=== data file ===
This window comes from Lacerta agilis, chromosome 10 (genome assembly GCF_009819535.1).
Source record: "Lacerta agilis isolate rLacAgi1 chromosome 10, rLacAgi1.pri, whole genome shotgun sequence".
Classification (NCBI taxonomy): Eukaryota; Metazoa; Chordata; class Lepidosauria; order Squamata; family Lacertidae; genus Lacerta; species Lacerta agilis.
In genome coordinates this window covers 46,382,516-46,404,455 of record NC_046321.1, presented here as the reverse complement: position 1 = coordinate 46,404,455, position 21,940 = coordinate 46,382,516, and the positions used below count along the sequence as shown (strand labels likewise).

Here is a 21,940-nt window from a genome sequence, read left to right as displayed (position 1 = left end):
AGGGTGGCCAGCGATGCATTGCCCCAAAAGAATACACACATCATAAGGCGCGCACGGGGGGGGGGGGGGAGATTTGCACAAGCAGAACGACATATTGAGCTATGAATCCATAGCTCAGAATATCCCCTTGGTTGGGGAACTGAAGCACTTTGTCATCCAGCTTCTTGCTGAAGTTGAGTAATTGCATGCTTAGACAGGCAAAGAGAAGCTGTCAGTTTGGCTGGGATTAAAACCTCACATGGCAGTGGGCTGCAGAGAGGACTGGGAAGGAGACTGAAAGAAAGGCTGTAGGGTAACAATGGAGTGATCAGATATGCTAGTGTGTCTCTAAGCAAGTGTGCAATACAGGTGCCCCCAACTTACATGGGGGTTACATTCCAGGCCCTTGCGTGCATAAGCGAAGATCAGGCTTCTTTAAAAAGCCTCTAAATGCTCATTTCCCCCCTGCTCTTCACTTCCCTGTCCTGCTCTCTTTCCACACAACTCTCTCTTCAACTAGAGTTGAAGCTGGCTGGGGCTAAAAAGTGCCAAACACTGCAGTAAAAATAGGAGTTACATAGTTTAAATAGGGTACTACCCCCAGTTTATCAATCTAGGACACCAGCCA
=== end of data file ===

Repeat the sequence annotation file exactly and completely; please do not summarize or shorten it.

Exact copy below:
This window comes from Lacerta agilis, chromosome 10 (genome assembly GCF_009819535.1).
Source record: "Lacerta agilis isolate rLacAgi1 chromosome 10, rLacAgi1.pri, whole genome shotgun sequence".
Classification (NCBI taxonomy): Eukaryota; Metazoa; Chordata; class Lepidosauria; order Squamata; family Lacertidae; genus Lacerta; species Lacerta agilis.
In genome coordinates this window covers 46,382,516-46,404,455 of record NC_046321.1, presented here as the reverse complement: position 1 = coordinate 46,404,455, position 21,940 = coordinate 46,382,516, and the positions used below count along the sequence as shown (strand labels likewise).

Here is a 21,940-nt window from a genome sequence, read left to right as displayed (position 1 = left end):
AGGGTGGCCAGCGATGCATTGCCCCAAAAGAATACACACATCATAAGGCGCGCACGGGGGGGGGGGGGGAGATTTGCACAAGCAGAACGACATATTGAGCTATGAATCCATAGCTCAGAATATCCCCTTGGTTGGGGAACTGAAGCACTTTGTCATCCAGCTTCTTGCTGAAGTTGAGTAATTGCATGCTTAGACAGGCAAAGAGAAGCTGTCAGTTTGGCTGGGATTAAAACCTCACATGGCAGTGGGCTGCAGAGAGGACTGGGAAGGAGACTGAAAGAAAGGCTGTAGGGTAACAATGGAGTGATCAGATATGCTAGTGTGTCTCTAAGCAAGTGTGCAATACAGGTGCCCCCAACTTACATGGGGGTTACATTCCAGGCCCTTGCGTGCATAAGCGAAGATCAGGCTTCTTTAAAAAGCCTCTAAATGCTCATTTCCCCCCTGCTCTTCACTTCCCTGTCCTGCTCTCTTTCCACACAACTCTCTCTTCAACTAGAGTTGAAGCTGGCTGGGGCTAAAAAGTGCCAAACACTGCAGTAAAAATAGGAGTTACATAGTTTAAATAGGGTACTACCCCCAGTTTATCAATCTAGGACACCAGCCA